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Found 7 results for Charles Petzold.
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  • 0 comments  /  posted by  Silverlight Show  on  Nov 25, 2010 (3 weeks ago)

    SilverlightShow Page for all Silverlight and Windows Phone 7 (WP7) things on TwitterCharles Petzold discusses the ability of Windows Phone 7 application to access and play music files.

    Source: Petzold Book Blog

    It is possible for a Windows Phone 7 application to access and play MP3 or WMA files that are stored as either content in the application or referenced over the internet. Such a file becomes an instance of the Song class that you instantiate with the Song.FromUri method. The URI references the file.

    Song is an XNA class but you can use it in a Silverlight program. You'll need a reference to the Microsoft.Xna.Framework DLL — ignore the warning message; you are, after all a trained perfessional and you know what you're doing — and you'll want a using directive for the Microsoft.Xna.Framework.Media namespace.

  • 0 comments  /  posted by  Silverlight Show  on  Jul 16, 2010 (5 months ago)
    In this post, Charles Petzold discusses the good and the bad sides of the manipulation events in Windows Phone 7 Beta.

    Always start with the good news: The good news is that the Manipulation events in the July beta of the Windows Phone 7 development tools no longer have the orientation problem I discussed in my blog entry Basic Manipulation Event Handling in Windows Phone 7 (at least with translation). You can flip the phone emulator sideways and translation coordinates don't need to be finagled. More good news: I am now able to get the emulator to recognize two fingers on my two touch screens, so I've been able to experiment with scaling as well as translation.

    Other than that, I'm still not seeing behavior that feels correct to me, based both on my familiarity with theManipulation events implemented in the Windows Presentation Foundation, and the degree of work necessary to get meaningful information from the WP7 implementations.

  • 0 comments  /  posted by  Silverlight Show  on  Jul 05, 2010 (5 months ago)
    In his article for the MSDN Magazine, Charles Petzold discusses Fluid UI and Silverlight and gives some nice examples.

    In the past two installments of this column, I’ve discussed some techniques implementing fluid UI on your own. I was partially inspired by the upcoming introduction of a fluid UI feature in Silverlight 4. Now that Silverlight 4 has been officially released, that’s what I’ll be covering here. Silverlight 4’s foray into fluid UI is rather narrowly confined—it’s restricted to the loading and unloading of items in a ListBox—but it gives us some important hints on how to extend fluid UI techniques with our own implementations. More fluid UI behaviors are available in Expression Blend 4.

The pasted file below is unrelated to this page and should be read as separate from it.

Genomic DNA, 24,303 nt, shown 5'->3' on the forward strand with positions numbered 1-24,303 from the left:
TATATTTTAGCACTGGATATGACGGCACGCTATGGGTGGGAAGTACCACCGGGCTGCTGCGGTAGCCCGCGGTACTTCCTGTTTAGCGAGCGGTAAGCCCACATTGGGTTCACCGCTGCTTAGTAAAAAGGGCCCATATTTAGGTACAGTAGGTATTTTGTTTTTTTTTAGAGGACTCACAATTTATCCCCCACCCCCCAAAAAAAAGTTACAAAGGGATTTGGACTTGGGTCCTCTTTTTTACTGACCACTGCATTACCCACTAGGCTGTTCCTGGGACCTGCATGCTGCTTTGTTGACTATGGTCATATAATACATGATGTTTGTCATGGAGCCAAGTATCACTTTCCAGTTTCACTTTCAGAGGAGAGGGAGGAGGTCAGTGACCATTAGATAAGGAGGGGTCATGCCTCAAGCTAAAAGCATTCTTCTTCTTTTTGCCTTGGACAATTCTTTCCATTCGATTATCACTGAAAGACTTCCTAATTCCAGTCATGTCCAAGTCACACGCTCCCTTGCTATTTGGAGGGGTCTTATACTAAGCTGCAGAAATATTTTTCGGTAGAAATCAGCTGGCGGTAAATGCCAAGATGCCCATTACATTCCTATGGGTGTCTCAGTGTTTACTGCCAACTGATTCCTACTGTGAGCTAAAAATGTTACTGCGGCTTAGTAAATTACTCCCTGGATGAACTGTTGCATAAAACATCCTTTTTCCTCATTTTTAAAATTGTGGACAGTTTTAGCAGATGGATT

• 0 comments  /  posted by  Silverlight Show  on  Jun 17, 2010 (6 months ago)
    Flip-Number Clock in Silverlight Take a look at this simulation of 1960's style flip-number clock made in Silverlight.
  • Orientation Strategies for Windows Phone 7

    0 comments  /  posted by  Silverlight Show  on  Jun 17, 2010 (6 months ago)
    Charles Petzold discusses some ways to deal with orientation changes in Windows Phone 7.

    I don't know if the approach I've shown here is the "correct" way to handle orientation changes on the phone. But it seems like the start of what could be a useful general-purpose technique for optimizing space no matter how the user wants to use the device.

  • Flip-Number Clock in Silverlight

    0 comments  /  posted by  Silverlight Show  on  Jun 17, 2010 (6 months ago)
    Charles Petzold has posted the demo and code for a cool flip-number clock in Silverlight.

    I've seen some print ads recently that feature a phone with a simulation of 1960's style flip-number clock. Such a clock is fairly trivial in Silverlight.


  • 0 comments  /  posted by  Silverlight Show  on  Apr 07, 2010 (8 months ago)
    This post of Charles Petzold will be very useful to those of you who are interested in Silverlight and 3D.

    In pretty much any graphics system, transforms constitute the most important feature that doesn’t actually draw anything. Instead, transforms alter the appearance of visual objects by modifying coordinates with mathematical formulas generally expressed as a matrix multiplication.